WASHINGTON — A federal judge appeared reluctant Friday to investigate the destruction of CIA interrogation videotapes, saying the Justice Department is conducting its own inquiry.

U.S. District Judge Henry H. Kennedy heard arguments on whether he should hold a hearing on the CIA's destruction of the videotapes in November 2005. The destruction occurred five months after Kennedy had issued an order specifically telling the government to preserve "all evidence and information regarding the torture, mistreatment and abuse of detainees now" at the U.S. military detention facility at Guantanamo Bay, Cuba.

Lawyers for several Yemeni prisoners at Guantanamo told the judge that he should investigate the matter because of recent disclosures by the CIA that it had made videotapes of its interrogations of suspected senior al-Qaida leaders Abu Zubaydah and Abd al-Rahim al-Nashiri in 2002 and then destroyed them three years later.

Critics suspect the tapes contained evidence of waterboarding, which international human-rights groups have denounced as torture.

David H. Remes, a lawyer for the Yemeni men, told Kennedy that the CIA's disclosures suggest that the agency might have violated the court order because it has refused to comment on whether Zubaydah and al-Nashiri were being secretly held at Guantanamo when he issued it.

Remes also said the CIA disclosure and other information that has come to light suggest that the U.S. government might have destroyed other evidence of torture or improper treatment of detainees at Guantanamo.

"Once a party has admitted to destroying evidence, there is no reason to believe that they wouldn't continue to destroy evidence," he said.

Remes said that is pertinent to his case because those detainees might have unfairly implicated his clients in terrorist activities under duress, and he asked the judge to investigate the broader issue of potential evidence destruction at Guantanamo as well.

"Where there is smoke, there is fire," Remes said.

Lawyer Joseph "Jody" Hunt, representing the White House, told the judge that the tapes destroyed by the CIA had no bearing on the case of the Yemeni men.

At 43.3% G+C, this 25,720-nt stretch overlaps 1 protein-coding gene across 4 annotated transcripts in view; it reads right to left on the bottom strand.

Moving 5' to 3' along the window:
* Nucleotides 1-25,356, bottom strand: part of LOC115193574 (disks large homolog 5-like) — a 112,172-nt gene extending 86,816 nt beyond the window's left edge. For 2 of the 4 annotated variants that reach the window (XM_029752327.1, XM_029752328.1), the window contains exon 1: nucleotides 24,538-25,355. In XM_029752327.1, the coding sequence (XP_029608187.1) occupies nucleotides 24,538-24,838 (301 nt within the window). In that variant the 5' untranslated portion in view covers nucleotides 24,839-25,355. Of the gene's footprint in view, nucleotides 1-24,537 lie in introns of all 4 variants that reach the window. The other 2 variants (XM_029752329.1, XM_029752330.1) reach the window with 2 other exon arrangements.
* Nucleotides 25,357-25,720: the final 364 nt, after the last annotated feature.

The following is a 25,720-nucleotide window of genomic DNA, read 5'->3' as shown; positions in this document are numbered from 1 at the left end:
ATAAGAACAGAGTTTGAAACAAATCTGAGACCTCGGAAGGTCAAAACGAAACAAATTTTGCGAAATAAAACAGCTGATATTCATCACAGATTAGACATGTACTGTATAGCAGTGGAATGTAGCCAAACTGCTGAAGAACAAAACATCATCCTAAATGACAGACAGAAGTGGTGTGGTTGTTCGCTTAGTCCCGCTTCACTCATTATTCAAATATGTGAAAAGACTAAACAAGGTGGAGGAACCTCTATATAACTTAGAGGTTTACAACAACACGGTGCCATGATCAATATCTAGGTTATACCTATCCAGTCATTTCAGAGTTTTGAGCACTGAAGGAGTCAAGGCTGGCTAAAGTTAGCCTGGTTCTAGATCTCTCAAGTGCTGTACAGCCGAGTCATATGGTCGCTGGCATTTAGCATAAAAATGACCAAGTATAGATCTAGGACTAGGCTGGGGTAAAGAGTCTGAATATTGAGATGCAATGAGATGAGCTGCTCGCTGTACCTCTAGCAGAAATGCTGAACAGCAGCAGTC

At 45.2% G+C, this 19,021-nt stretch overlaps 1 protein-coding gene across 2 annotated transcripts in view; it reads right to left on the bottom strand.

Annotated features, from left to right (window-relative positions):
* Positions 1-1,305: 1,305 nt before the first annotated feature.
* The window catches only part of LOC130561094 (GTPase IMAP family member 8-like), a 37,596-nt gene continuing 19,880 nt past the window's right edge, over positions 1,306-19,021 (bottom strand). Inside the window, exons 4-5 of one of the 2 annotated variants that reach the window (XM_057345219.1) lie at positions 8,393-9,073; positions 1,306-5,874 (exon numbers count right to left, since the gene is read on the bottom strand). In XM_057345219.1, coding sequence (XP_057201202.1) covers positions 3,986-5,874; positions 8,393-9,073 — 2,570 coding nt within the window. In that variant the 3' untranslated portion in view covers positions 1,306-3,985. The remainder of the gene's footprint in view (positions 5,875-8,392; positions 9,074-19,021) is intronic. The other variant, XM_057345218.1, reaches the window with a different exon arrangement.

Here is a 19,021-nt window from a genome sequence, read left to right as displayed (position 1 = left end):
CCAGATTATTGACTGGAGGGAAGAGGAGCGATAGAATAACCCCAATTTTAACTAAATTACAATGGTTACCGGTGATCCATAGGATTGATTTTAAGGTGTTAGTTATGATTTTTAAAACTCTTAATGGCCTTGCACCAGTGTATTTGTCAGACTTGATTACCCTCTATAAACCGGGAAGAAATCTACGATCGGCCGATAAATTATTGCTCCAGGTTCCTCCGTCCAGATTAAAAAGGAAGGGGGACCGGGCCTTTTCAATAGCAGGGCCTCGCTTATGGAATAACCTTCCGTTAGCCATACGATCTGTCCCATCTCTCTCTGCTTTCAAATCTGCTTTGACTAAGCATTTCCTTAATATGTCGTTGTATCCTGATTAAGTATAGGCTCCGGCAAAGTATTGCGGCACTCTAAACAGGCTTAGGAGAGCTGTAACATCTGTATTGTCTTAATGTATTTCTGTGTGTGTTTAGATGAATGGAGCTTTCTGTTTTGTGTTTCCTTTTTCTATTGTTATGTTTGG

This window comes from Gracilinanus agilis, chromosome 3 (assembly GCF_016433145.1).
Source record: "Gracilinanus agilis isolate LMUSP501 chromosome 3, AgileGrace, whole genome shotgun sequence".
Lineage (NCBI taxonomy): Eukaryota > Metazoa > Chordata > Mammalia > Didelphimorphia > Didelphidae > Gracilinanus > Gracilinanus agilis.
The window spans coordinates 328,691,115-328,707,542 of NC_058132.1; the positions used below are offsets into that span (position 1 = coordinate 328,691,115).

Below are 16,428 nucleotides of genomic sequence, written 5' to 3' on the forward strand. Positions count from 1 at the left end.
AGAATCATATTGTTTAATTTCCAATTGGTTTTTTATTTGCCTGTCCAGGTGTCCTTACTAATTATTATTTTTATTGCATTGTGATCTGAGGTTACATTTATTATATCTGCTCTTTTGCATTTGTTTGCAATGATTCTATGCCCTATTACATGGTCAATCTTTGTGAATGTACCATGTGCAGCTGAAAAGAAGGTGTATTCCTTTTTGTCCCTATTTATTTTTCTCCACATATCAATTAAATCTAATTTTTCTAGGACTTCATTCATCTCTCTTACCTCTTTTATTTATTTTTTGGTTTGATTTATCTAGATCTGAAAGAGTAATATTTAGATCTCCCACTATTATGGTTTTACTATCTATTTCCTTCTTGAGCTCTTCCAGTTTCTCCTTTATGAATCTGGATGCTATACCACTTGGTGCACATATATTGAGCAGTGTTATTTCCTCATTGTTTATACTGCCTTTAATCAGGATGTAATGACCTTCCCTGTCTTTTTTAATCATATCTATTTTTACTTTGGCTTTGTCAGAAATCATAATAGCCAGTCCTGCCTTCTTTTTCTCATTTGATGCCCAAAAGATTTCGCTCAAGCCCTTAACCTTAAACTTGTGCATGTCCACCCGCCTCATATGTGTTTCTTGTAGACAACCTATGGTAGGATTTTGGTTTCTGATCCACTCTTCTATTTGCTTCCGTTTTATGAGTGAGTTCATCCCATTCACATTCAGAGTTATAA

"It is inconceivable that the destroyed tapes could have been about abuse, mistreatment or torture of detainees at Guantanamo Bay," he said.

The videotaped interrogations of Zubaydah and al-Nashiri were made before either of the men was taken to the detention facility in Cuba, Hunt said.

President Bush announced their transfer to the facility in September 2006, along with 12 other suspected "high value" al-Qaida detainees who had been held in secret jails overseas by the CIA.

Hunt also asked the judge to refrain from conducting his own investigation because it could influence the inquiry underway by the Justice Department and CIA inspector general. That probe will look specifically at the issue of whether the government violated any court orders, including Kennedy's, Hunt said.

If the Justice Department inquiry concludes that Kennedy's court order was violated, it would notify the judge directly, Hunt said.

Kennedy did not say when he would rule on Remes' request for an investigation into the narrow issue of whether his court order was violated or his broader request to determine whether any other destruction of evidence at Guantanamo might have occurred.

But he said that destruction of evidence would constitute a crime and that he was not an investigating magistrate such as those in France who are charged with conducting inquiries into criminal activity.

"Why should the court not permit the Department of Justice to do just that?" Kennedy asked. "It is a law-enforcement agency of this country."

Remes responded that the Justice Department inquiry is limited to the destruction of the two videotapes and not into the broader issue of whether any evidence of coercive interrogation techniques at Guantanamo that relates to his clients was destroyed.